Eleanor Smith Morris, the daughter of the woman who gave the Schuylkill Center most of its land, is joining a small group of conservationists opposed to the nonprofit’s recently signed conservation easement.
In December 2010, the Schuylkill Center signed an easement that permanently preserves 325 acres of land, the largest swath of private green space in the city. The easement gives the land three levels of protections, and 259 of the 325 acres have the highest protections, meaning they can only be used for preservation-related activities. Thirty-four acres have standard protections, which permit agriculture; and 31 acres have minimum protections, meaning buildings and barns are allowed on site.
“The easement is forever,” says Lisa Sonneborn, the Center’s communications manager. “This was a historical moment for the city.”
Karen Forbes, the Center’s interim executive director, says that she nearly teared up during the signing of the easement, thinking about how her children’s children’s children would enjoy the same open space she revels in today.
But the opposing conservationists, led by Christina Kobland, owner of the landscaping company Native Return, aren’t so pleased. The group, mostly made up of animal-rights activists, believes that all of the land not already built upon should be placed under the highest level of protection.
“It’s a step in the right direction,” says Morris about the easement. “But we don’t want those last 65 acres to be touched, either.”
Morris argues that her mother donated the land so it could be used to protect wildlife, not for agriculture or other uses, which the easement permits on acres with fewer protections. She also worries that during the upcoming remapping of the city, which will be completed in the next several years, the Planning Commission may rezone the 65 acres that have standard and minimum protections, perhaps making it easier to develop there.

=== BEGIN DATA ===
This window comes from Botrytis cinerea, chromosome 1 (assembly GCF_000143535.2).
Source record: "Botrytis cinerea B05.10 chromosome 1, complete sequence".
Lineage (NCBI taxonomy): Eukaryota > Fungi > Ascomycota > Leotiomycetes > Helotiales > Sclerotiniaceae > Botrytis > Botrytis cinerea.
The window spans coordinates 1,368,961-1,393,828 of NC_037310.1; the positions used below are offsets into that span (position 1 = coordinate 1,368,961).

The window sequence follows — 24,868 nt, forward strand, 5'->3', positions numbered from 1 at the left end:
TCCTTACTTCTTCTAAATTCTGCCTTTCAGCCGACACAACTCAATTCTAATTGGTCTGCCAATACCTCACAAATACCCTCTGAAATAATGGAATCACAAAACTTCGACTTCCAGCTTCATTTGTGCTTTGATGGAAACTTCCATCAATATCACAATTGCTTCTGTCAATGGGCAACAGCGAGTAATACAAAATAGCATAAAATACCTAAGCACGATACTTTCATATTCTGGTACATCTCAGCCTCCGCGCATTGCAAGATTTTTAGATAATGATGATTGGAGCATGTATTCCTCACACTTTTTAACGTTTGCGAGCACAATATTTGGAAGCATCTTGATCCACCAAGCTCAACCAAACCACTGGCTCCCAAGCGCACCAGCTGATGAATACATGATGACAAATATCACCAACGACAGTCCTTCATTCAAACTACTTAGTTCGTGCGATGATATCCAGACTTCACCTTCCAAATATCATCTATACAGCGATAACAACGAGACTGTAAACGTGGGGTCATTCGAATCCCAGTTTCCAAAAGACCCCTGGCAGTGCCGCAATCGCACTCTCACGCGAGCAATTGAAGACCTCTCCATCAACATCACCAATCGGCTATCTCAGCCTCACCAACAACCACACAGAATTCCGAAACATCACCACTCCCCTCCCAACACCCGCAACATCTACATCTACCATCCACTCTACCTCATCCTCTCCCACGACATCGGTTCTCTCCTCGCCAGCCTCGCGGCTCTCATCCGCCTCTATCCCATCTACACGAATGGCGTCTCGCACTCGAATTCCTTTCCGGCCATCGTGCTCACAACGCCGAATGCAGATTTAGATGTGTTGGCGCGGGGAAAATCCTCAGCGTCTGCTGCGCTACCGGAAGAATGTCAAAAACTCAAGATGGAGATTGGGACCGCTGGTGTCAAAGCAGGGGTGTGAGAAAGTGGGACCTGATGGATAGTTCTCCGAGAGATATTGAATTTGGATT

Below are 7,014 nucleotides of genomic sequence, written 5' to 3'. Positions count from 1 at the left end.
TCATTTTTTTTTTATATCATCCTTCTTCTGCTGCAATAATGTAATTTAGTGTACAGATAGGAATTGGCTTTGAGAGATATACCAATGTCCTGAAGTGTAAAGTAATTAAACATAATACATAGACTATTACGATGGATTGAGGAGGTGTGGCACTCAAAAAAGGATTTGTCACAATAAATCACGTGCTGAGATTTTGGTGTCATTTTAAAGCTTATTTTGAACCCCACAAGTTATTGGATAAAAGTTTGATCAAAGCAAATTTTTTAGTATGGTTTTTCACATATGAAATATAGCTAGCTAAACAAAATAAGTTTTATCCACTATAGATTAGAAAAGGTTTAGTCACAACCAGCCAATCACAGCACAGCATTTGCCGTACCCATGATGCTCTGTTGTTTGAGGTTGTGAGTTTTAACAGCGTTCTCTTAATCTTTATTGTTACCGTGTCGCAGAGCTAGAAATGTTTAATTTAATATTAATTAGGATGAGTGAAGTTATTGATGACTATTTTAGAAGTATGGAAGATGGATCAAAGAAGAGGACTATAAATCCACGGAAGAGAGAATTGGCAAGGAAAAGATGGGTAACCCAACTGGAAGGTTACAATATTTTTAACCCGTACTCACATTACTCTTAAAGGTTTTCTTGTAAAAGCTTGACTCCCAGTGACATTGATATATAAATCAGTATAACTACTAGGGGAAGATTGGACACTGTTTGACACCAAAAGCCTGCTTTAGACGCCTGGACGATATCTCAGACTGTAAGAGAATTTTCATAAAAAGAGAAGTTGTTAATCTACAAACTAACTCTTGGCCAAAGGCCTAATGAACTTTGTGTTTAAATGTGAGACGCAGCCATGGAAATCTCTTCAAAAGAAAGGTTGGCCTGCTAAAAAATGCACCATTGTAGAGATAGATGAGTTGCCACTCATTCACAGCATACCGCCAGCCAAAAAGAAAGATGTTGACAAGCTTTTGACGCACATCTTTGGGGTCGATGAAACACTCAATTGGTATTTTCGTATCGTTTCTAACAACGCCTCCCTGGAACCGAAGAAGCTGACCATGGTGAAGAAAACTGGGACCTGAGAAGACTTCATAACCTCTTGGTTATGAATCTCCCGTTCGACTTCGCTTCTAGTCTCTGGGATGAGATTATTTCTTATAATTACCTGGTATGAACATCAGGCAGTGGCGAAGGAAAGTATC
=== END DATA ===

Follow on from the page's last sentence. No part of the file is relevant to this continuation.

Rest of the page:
Currently, much of the Schuylkill Center is zoned residential, and former board president John Howard says that zoning variances were needed for most of the buildings and agriculture now on site. Eva Gladstein, executive director of the Zoning Code Commission, says it’s too early to know if those acres will be remapped.
Still, says Gladstein, “The existing land use will certainly be a consideration.”
This isn’t the first time the Schuylkill Center and Morris have butted heads over land use. In 2007, Morris filed a lawsuit against the nonprofit, seeking to evict Green Woods Charter School and block development proposals, including a solar-energy farm. She was successful: A settlement between the two parties led to a de facto eviction of Green Woods — the school is moving off the Schuylkill Center’s grounds by 2012.
Morris declined to say whether or not she’d file a lawsuit seeking higher protections of the nonprofit’s land.
“The next step,” she says, “is rounding up all the neighbors against this.”
But Howard and Forbes say that the Schuylkill Center could not exist without varying degrees of protection. The Schuylkill Center’s Wildlife Rehabilitation Clinic, for instance, would not be permitted under the highest protections, nor would Brolo Hill Farm, where art exhibits are held.
“The fundamental thing is, we’re not a nature preserve,” says Howard. “We’re an environmental education center for a city of several million people.”
Howard adds that the Schuylkill Center used its master plan, which was completed with community input, to decide which areas would be protected under the highest, standard and minimum levels. He also says that in having various levels of protections, the Schuylkill Center was attempting to balance its desire to conserve land with the future needs of the city.
“We didn’t want to tie the hands of future generations,” says Howard.
When describing why certain acres were placed under standard and minimum protections, Howard did say that additional nature trails and agriculture may eventually go on these sites.
But Forbes was quick to add that, “This is just a twinkle in our eye now. Nothing is planned.”